David Kirkpatrick

Email Marketing: The importance of lead nurturing in the complex B2B sale

While gathering presentation material for the upcoming MarketingSherpa Email Summit 2012 (February 7-10 at Caesars Palace Hotel and Casino in Las Vegas), I had the chance to reach out to Jen Doyle, Senior Research Manager, MarketingSherpa, to get some additional background on lead re-engagement and nurturing.

Jen was the lead author of the 2012 B2B Marketing Benchmark Report, and was very helpful in finding a couple of relevant charts for me, providing some additional comments on what this research means for B2B marketers.

 

73% of all B2B leads are not sales-ready

The first lesson Jen offers is almost three quarters of all B2B leads are not sales-ready. This means Marketing needs to engage with those leads in some fashion to move them down the buying funnel. This also means it’s possible for leads to “go cold” somewhere between entering the funnel and becoming sales-ready. Those are the leads Marketing needs to reengage with.

Here is the first chart of MarketingSherpa research Jen provided:

 

Chart: Average percentage of total lead volume that is sales-ready

 

Click to enlarge

 

And here is Jen’s commentary:

The above chart is the demonstration of why all leads cannot go directly to Sales.

At the time of original lead conversion, an average of 27% of those leads will be qualified to the point where they are ready and willing to engage with Sales.

The remaining 73% are not there yet. When these leads are prematurely sent over to Sales, they are not receiving the experience they desire and will look elsewhere for it.

Besides, do you really want your Sales team spinning their wheels making dial after dial where nearly three-quarters of those leads are not ready?

 

So, a large majority of B2B leads are not ready for Sales. This is where lead nurturing campaigns come into play.

The usual touch point for lead nurturing is email. These campaigns are greatly enhanced by utilizing marketing automation software to track and score those leads, and send triggered email based on demographic, firmographic, and probably most importantly as the lead moves closer to be becoming sales-ready, behavioral information. Behavioral information would include website visits, whitepaper downloads, webinar participation, and similar activities that indicate the lead is getting ready to buy the product or service.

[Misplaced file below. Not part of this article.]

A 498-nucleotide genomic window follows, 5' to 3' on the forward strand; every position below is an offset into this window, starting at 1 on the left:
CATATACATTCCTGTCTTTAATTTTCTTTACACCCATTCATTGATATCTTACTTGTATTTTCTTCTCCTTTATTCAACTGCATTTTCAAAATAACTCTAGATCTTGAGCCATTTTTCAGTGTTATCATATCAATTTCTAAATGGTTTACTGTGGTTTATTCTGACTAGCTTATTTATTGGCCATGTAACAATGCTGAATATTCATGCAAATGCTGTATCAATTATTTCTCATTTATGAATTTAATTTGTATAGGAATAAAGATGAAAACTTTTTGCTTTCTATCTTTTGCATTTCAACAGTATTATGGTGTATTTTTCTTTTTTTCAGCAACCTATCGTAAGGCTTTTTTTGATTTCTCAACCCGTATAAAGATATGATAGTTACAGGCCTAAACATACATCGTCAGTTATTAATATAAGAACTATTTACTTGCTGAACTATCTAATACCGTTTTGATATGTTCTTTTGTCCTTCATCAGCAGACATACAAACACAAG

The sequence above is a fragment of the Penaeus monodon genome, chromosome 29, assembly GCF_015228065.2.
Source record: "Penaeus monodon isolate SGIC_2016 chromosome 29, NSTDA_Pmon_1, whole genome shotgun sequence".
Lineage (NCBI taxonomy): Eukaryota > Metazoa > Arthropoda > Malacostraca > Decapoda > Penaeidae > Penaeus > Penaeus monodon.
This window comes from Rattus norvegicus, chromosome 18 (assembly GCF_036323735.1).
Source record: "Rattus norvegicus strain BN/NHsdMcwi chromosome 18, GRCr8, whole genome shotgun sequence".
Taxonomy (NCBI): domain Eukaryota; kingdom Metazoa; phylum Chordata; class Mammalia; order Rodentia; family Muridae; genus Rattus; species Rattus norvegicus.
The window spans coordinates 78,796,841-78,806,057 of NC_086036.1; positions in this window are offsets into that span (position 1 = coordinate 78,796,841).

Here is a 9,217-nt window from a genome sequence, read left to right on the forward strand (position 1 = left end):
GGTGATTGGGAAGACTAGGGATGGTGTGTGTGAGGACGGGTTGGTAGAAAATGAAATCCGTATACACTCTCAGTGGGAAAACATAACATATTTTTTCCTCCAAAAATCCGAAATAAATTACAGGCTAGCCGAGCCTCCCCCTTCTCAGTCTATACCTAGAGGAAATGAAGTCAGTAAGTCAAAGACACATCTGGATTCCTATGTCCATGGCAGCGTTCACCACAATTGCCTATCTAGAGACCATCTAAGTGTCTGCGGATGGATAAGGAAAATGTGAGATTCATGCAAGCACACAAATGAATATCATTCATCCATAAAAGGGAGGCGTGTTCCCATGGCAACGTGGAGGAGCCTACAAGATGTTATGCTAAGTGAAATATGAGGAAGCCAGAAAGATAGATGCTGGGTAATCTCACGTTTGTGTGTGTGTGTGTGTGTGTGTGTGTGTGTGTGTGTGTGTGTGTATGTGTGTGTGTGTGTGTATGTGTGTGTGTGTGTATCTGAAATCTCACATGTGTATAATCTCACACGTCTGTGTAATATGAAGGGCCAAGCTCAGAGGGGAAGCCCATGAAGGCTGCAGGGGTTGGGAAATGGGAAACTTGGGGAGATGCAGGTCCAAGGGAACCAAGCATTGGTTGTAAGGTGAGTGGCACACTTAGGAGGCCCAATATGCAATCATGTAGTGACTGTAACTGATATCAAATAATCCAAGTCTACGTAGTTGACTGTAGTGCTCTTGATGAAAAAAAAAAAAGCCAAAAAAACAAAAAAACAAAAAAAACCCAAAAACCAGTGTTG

With that in mind, this second chart is not good news for many B2B marketers:

Chart: 65% of B2B marketers have not established lead nurturing campaigns

 

Click to enlarge

 

Here are Jen’s comments on this dismaying bit of research:

Despite the increasing challenges marketers are facing today, the adoption of latest best practices to address them is sluggish.

For example, 65% of our survey respondents indicated that they have not yet established lead nurturing campaigns, despite a demonstrated 35% lift in lead generation ROI (2011 MarketingSherpa B2B Marketing Benchmark Survey).

Our buyers have changed and in order to succeed in attracting and converting them, we must adapt the way we market to them.

 

The big lesson here is that our research shows that most leads are not ready for Sales, and because of that reason, need nurturing.

Unfortunately, our research also shows that most B2B marketers are not taking advantage of lead nurturing activities, and because of that are most likely leaving promising prospects somewhere in the buying cycle, but not getting to the point of a closed deal.

Let us know what sort of lead nurturing you do in your marketing efforts. Also, are there any nurturing case studies or how-to guides that might best help your campaigns in 2012? Tell us what you would like to see and we’ll do our best to track those stories down.

 

Related Resources:

B2B How-To: 5 lead nurturing tactics to get from lead gen to sales-qualified

Email Marketing: Anti-newsletter strategy nurtures $1.5 million in leads in 4 months at Citrix

Lead Nurturing and Management Q&A: How to Handle 5 Key Challenges

Email Marketing: Global telecom combines email and content strategy to segment database

Trigger Happy: Why emails are the magic bullets of marketing automation and shopping cart recovery

Funnel Optimization: Why marketers must embrace change

Marketing Funnel: How to optimize your Sales and Marketing funnel in 5 steps

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Email Marketing



  1. Jeff Michaels
    January 23rd, 2012 at 12:00 | #1

    Tell me something I haven’t head a thousand times.

  2. Nick Bosch
    January 23rd, 2012 at 13:08 | #2

    David,

    This is yet another article that reminds me of the massive amount of content entrepreneurs and marketers need to create for their companies. The main reason businesses don’t adopt the simple things like blogs and the more complicated things like lead nurturing campaigns with whitepapers and seminars is because of the content that needs to be created and the time that needs to be spent on doing so.